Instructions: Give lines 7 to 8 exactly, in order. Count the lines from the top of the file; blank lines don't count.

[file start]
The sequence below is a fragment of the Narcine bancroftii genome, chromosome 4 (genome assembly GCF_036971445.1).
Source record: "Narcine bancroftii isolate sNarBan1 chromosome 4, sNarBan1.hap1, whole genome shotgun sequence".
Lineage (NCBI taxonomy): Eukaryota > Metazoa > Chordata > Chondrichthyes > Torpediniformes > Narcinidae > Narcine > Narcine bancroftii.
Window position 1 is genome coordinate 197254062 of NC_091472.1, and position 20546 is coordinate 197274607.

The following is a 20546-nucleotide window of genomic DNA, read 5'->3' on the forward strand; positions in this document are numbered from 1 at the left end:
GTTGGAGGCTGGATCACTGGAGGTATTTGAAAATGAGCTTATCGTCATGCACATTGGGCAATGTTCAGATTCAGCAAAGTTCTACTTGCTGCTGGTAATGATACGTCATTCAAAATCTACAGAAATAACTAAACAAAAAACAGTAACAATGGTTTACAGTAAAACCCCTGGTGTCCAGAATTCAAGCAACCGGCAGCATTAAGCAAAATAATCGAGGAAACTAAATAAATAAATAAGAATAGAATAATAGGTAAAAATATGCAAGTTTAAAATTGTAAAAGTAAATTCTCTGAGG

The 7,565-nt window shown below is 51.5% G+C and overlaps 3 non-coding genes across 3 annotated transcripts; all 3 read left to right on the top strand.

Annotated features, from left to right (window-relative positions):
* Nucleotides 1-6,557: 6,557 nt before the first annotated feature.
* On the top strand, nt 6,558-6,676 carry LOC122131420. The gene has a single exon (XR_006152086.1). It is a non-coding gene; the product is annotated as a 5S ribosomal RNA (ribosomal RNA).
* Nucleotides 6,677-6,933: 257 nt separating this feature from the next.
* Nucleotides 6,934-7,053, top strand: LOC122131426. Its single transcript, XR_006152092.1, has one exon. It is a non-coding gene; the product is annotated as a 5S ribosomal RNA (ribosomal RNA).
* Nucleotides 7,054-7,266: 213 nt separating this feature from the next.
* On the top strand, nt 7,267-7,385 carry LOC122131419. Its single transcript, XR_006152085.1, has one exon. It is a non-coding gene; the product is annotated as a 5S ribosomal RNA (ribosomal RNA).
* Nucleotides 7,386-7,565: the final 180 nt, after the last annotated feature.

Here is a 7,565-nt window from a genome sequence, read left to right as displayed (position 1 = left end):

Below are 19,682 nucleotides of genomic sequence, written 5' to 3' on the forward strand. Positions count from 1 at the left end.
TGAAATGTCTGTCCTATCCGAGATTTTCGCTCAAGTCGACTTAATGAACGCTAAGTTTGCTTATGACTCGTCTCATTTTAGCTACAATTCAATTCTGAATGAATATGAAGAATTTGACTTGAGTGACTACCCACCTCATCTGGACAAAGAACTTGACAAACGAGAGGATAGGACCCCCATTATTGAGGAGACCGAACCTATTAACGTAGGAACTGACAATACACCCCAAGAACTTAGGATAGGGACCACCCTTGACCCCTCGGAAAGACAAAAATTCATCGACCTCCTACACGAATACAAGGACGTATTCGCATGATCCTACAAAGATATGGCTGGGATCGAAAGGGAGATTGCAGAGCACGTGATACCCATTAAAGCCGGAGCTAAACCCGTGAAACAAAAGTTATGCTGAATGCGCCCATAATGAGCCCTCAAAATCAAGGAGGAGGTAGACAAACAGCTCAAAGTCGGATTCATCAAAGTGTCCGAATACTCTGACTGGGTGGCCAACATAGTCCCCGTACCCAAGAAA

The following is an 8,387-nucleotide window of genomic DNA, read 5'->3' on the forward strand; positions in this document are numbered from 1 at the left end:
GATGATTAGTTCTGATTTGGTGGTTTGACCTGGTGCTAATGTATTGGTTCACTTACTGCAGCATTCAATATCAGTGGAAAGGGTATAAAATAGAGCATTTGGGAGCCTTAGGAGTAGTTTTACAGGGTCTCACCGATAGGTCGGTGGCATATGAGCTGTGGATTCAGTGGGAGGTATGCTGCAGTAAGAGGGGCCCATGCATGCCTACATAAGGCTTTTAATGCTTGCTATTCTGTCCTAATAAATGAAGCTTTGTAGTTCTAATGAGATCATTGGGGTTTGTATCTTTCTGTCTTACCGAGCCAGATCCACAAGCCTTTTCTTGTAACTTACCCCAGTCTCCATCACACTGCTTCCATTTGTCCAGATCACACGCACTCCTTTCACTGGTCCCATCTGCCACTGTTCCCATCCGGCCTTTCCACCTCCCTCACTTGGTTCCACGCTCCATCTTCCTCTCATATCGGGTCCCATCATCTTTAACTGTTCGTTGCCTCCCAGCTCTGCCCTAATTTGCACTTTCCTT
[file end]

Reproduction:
The 7,565-nt window shown below is 51.5% G+C and overlaps 3 non-coding genes across 3 annotated transcripts; all 3 read left to right on the top strand.

Annotated features, from left to right (window-relative positions):